Jon Iverson  |  Sep 26, 1999  |  0 comments

Last week, <A HREF="http://www.cirrus.com">Cirrus Logic</A> and <A HREF="http://www.digitalharmony.com">Digital Harmony Technologies</A> announced a licensing agreement that aims to "proliferate affordable, high-bandwidth digital home-entertainment systems." Under the terms of the agreement, Cirrus Logic has licensed the rights to Digital Harmony's IEEE 1394 intellectual property, thereby merging its Crystal audio technology with Digital Harmony's non-proprietary high-bandwidth data bus.

 |  Sep 26, 1999  |  0 comments

L.A.'s Beverly Hilton Hotel will be swarming with television executives and technical gurus this week as the <A HREF="http://www.cemacity.org/">Consumer Electronics Manufacturers Association</A> (CEMA) hosts its fifth Digital Television Summit conference. The conference officially begins Tuesday, September 28, preceeded by a reception Monday evening featuring a high-definition broadcast of <I>Monday Night Football</I>.

Jon Iverson  |  Sep 19, 1999  |  0 comments

Planet Hollywood in New York hosted the world premiere of <I><A HREF="http://www.shootyoudown.com">underdogs</A></I> at the New York International Independent Film Video and Arts Festival this past weekend, but, in an effort to get the film from the launch party into the market, the writer-director has listed the rights to the romantic comedy on <A HREF="http://www.ebay.com">eBay</A>.

Barry Willis  |  Sep 19, 1999  |  0 comments

An ambitious plan to bring high-speed interactive video services to cable subscribers in the New York area has been announced by <A HREF="http://www.sony.com/">Sony Corporation</A> and <A HREF="http://www.cablevision.com/">Cablevision Systems Corporation</A>. Sony will supply approximately 3 million set-top converter boxes to Cablevision customers.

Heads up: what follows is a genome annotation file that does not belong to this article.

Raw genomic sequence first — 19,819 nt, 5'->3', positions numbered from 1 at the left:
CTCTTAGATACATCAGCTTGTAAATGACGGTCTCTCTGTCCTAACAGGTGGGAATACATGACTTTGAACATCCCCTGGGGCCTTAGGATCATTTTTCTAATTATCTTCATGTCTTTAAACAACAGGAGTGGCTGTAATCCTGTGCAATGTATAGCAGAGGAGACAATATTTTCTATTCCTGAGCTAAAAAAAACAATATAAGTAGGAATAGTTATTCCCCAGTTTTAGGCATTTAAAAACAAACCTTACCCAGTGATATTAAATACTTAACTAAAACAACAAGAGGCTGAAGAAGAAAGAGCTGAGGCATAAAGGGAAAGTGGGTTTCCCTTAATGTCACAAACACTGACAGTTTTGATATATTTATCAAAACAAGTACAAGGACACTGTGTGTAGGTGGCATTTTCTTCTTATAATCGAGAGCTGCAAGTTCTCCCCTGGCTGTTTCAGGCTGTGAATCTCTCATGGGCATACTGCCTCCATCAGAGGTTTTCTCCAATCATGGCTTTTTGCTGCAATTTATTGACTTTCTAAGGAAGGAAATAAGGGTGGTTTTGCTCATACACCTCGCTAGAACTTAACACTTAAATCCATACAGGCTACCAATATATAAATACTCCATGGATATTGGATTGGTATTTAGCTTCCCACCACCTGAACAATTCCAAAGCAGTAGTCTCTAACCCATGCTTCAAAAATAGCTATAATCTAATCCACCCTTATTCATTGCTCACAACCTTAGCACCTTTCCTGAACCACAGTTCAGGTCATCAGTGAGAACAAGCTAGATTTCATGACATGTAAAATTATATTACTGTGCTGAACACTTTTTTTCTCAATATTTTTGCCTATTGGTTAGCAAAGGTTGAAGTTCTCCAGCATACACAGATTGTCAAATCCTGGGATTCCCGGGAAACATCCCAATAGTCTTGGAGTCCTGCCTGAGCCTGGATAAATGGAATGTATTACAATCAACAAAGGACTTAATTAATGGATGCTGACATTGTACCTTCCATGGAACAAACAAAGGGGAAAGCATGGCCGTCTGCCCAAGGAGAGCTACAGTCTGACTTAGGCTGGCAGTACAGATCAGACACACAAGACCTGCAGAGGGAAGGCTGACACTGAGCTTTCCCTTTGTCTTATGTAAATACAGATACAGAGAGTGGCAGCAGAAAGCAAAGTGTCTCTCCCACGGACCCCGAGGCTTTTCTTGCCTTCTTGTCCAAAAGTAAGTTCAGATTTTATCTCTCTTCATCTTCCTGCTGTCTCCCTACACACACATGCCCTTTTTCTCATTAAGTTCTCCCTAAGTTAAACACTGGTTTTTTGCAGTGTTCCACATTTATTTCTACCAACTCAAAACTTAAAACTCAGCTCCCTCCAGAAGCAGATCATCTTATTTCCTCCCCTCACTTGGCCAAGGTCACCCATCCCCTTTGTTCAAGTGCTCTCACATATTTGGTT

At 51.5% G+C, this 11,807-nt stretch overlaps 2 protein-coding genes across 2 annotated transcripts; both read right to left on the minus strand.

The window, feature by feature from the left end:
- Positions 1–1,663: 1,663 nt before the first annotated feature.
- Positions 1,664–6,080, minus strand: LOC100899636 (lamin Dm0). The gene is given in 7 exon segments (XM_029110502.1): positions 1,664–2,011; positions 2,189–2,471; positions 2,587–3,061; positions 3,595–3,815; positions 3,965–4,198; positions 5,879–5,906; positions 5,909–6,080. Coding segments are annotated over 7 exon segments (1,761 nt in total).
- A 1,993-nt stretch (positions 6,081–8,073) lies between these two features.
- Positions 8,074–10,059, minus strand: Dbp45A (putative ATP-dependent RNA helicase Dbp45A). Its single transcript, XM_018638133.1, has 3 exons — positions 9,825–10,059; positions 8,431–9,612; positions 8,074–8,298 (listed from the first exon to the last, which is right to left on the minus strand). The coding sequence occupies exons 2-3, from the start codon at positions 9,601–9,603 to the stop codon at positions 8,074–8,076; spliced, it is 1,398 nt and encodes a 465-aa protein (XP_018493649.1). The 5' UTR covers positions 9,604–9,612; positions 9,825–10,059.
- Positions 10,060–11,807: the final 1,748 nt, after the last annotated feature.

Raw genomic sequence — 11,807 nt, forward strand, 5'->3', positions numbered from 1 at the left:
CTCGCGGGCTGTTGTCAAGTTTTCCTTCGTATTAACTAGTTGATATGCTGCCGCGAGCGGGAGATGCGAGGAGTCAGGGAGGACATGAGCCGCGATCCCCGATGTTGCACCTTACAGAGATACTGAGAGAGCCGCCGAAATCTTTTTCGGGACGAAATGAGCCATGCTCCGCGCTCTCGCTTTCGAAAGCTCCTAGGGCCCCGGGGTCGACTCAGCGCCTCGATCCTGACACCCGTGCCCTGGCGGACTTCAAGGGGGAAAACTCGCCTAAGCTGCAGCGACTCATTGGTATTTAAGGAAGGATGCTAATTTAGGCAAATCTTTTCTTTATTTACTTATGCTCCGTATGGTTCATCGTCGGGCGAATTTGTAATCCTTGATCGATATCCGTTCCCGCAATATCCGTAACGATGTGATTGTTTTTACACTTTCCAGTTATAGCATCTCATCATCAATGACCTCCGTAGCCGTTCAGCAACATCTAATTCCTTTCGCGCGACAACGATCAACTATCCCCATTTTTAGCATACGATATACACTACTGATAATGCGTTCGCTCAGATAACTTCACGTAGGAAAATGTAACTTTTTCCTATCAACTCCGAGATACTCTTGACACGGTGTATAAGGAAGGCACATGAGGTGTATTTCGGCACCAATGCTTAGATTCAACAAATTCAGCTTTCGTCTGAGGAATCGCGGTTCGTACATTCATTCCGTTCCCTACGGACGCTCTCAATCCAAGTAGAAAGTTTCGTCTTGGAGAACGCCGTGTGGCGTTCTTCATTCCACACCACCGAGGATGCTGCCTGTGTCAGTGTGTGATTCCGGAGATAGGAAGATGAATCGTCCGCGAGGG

|  Sep 19, 1999  |  0 comments

People love to watch movies at home, a fact verified by a recent report from the <A HREF="http://www.cemacity.org/">Consumer Electronics Manufacturers Association</A>. Almost 20 million American households now have home-theater systems, according to CEMA. Statistics show that during the first half of 1999 sales to dealers of home-theater products rose 6%, to $3.9 billion, up from $3.6 billion during the same period last year.

Wes Phillips  |  Sep 19, 1999  |  0 comments

P<I>atrick Stewart, Jonathan Frakes, Brent Spinner, Levar Burton, Michael Dorn, Gates McFadden, Marina Sirtis, F. Murray Abraham, Donna Murphy, Anthony Zerbe. Directed by Jonathan Frakes. Aspect ratio: 2.35:1 (anamorphic). Dolby Digital 5.1. 108 minutes. 1998. Paramount 335887. PG. $29.99.</I>

Barry Willis  |  Sep 19, 1999  |  0 comments

Movie fans don't normally associate an organization as stodgy as the <A HREF="http://www.AICPA.org/">American Institute of Certified Public Accountants</A> (AICPA) with the glamour of Hollywood, but as of Tuesday, September 14, the accountants' group will have had an everlasting effect on the industry and its notoriously loose accounting procedures. A new set of rules about the way the industry figures profits and losses will soon cause some irrevocable changes in the financial picture of the movie business.